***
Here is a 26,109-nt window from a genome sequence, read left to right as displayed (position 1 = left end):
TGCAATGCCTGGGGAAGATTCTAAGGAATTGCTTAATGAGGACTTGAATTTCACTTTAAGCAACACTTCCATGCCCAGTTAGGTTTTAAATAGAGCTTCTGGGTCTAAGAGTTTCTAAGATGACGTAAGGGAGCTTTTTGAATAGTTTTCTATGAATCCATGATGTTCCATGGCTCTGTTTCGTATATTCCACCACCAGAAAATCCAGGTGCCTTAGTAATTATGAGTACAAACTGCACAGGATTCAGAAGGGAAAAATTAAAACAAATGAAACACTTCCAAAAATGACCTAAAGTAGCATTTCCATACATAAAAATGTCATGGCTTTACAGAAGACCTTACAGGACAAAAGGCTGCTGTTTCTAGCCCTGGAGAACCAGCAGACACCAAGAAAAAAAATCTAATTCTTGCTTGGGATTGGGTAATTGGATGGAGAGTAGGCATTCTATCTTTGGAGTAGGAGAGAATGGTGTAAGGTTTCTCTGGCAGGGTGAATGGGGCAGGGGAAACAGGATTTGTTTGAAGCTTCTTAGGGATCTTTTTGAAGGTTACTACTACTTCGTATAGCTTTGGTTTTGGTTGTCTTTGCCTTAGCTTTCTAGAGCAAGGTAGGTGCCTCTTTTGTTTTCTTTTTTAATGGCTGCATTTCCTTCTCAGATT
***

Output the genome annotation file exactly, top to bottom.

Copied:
Here is a 26,109-nt window from a genome sequence, read left to right as displayed (position 1 = left end):
TGCAATGCCTGGGGAAGATTCTAAGGAATTGCTTAATGAGGACTTGAATTTCACTTTAAGCAACACTTCCATGCCCAGTTAGGTTTTAAATAGAGCTTCTGGGTCTAAGAGTTTCTAAGATGACGTAAGGGAGCTTTTTGAATAGTTTTCTATGAATCCATGATGTTCCATGGCTCTGTTTCGTATATTCCACCACCAGAAAATCCAGGTGCCTTAGTAATTATGAGTACAAACTGCACAGGATTCAGAAGGGAAAAATTAAAACAAATGAAACACTTCCAAAAATGACCTAAAGTAGCATTTCCATACATAAAAATGTCATGGCTTTACAGAAGACCTTACAGGACAAAAGGCTGCTGTTTCTAGCCCTGGAGAACCAGCAGACACCAAGAAAAAAAATCTAATTCTTGCTTGGGATTGGGTAATTGGATGGAGAGTAGGCATTCTATCTTTGGAGTAGGAGAGAATGGTGTAAGGTTTCTCTGGCAGGGTGAATGGGGCAGGGGAAACAGGATTTGTTTGAAGCTTCTTAGGGATCTTTTTGAAGGTTACTACTACTTCGTATAGCTTTGGTTTTGGTTGTCTTTGCCTTAGCTTTCTAGAGCAAGGTAGGTGCCTCTTTTGTTTTCTTTTTTAATGGCTGCATTTCCTTCTCAGATT